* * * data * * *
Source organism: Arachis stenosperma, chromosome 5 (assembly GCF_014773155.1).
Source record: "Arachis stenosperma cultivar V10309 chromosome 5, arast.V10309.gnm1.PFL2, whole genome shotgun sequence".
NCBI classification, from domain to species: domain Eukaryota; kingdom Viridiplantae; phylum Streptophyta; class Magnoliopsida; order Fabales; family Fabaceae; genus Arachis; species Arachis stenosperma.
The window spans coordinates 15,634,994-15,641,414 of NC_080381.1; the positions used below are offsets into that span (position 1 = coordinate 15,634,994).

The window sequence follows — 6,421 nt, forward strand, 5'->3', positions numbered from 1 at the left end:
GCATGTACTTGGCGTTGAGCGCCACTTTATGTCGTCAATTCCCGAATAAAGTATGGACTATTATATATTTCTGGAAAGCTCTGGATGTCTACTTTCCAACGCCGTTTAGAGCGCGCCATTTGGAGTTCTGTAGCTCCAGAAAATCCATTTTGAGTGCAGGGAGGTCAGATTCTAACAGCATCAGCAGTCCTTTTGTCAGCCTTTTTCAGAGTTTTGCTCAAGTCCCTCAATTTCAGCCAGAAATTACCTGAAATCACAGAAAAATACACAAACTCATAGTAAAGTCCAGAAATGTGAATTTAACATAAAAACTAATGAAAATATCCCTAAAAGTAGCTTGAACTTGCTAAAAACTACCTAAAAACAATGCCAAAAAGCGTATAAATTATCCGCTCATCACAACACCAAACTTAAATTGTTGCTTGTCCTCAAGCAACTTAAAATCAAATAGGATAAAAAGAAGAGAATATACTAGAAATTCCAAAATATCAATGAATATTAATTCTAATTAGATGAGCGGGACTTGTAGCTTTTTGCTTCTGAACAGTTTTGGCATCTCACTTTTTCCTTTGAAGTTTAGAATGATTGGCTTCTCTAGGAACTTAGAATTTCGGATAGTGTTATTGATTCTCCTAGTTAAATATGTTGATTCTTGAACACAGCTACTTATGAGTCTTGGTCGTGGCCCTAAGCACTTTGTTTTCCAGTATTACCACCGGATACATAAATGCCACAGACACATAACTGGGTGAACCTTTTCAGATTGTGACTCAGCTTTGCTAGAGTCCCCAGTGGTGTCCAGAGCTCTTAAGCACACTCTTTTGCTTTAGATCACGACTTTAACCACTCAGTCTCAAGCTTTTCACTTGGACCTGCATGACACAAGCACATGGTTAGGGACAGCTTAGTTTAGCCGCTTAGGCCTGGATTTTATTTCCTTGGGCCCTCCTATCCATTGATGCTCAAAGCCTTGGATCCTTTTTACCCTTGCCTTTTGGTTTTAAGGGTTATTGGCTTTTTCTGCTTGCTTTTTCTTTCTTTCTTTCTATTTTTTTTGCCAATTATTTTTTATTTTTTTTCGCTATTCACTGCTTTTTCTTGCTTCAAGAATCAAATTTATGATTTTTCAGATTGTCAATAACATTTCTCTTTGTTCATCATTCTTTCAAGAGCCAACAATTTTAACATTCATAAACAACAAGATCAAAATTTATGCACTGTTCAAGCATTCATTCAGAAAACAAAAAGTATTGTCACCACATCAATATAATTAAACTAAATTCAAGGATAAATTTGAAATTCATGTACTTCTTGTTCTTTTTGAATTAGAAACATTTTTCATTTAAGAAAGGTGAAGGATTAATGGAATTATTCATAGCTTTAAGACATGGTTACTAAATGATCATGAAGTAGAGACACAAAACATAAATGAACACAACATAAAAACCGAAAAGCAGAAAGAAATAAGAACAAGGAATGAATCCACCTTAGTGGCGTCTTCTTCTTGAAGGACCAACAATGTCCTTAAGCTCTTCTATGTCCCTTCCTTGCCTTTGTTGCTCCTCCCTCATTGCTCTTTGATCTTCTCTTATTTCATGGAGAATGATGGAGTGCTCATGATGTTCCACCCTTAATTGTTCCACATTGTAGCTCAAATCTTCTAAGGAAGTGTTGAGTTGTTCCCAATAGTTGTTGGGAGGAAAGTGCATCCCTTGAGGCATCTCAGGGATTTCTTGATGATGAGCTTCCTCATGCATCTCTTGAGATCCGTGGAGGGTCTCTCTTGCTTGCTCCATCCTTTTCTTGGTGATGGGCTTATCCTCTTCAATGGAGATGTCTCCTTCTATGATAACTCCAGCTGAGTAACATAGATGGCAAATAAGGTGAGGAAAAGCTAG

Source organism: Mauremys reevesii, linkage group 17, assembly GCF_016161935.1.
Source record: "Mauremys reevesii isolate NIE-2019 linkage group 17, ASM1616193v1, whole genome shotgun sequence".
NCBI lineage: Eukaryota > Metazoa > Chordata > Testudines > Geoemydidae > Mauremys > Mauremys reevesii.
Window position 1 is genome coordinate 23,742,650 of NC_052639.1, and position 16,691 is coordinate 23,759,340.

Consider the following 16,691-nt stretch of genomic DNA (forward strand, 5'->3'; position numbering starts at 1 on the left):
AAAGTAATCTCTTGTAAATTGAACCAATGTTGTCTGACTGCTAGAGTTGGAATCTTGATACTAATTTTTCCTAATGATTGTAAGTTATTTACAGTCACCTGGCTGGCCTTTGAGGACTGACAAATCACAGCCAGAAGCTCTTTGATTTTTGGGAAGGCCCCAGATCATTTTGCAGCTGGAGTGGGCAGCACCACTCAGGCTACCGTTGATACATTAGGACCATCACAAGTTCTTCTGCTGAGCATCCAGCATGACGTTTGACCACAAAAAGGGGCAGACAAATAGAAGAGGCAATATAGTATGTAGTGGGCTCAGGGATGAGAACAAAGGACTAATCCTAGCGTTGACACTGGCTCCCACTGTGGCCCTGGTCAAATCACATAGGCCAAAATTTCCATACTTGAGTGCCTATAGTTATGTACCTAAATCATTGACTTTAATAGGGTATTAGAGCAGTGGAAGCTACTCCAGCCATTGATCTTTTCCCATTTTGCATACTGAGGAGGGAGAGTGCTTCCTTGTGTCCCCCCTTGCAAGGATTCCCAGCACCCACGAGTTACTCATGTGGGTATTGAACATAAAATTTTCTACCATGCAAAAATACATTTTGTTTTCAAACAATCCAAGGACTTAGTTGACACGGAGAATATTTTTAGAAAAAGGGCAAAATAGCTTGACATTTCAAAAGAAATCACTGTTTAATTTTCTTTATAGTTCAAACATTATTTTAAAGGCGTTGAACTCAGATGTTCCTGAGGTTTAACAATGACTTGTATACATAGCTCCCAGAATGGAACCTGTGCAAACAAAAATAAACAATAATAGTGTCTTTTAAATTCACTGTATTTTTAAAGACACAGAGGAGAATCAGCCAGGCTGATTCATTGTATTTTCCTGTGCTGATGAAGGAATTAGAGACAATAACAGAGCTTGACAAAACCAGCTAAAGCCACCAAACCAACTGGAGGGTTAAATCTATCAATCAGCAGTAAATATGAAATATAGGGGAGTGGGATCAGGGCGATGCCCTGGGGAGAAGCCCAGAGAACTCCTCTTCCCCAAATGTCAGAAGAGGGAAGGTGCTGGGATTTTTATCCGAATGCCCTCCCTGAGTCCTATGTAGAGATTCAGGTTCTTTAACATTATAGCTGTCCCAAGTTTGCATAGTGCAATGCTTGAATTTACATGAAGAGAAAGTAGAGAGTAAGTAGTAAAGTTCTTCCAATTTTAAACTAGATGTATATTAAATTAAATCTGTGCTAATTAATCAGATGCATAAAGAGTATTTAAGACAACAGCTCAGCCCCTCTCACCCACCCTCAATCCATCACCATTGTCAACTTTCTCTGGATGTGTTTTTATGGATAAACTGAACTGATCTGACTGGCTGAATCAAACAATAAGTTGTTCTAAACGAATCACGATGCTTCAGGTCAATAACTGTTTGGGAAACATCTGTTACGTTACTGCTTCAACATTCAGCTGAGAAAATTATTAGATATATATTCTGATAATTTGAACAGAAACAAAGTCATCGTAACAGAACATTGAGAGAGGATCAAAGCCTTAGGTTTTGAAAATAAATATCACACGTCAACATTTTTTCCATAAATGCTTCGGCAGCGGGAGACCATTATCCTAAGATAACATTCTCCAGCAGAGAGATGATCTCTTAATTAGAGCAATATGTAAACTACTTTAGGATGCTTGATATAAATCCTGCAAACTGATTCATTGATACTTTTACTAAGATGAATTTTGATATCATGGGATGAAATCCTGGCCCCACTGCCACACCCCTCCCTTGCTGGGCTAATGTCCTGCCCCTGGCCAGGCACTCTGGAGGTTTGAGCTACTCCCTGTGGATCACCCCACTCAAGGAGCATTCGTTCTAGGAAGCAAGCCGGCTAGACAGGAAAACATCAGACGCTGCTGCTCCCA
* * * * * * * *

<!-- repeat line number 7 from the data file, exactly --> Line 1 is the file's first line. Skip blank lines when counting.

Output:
Source organism: Mauremys reevesii, linkage group 17, assembly GCF_016161935.1.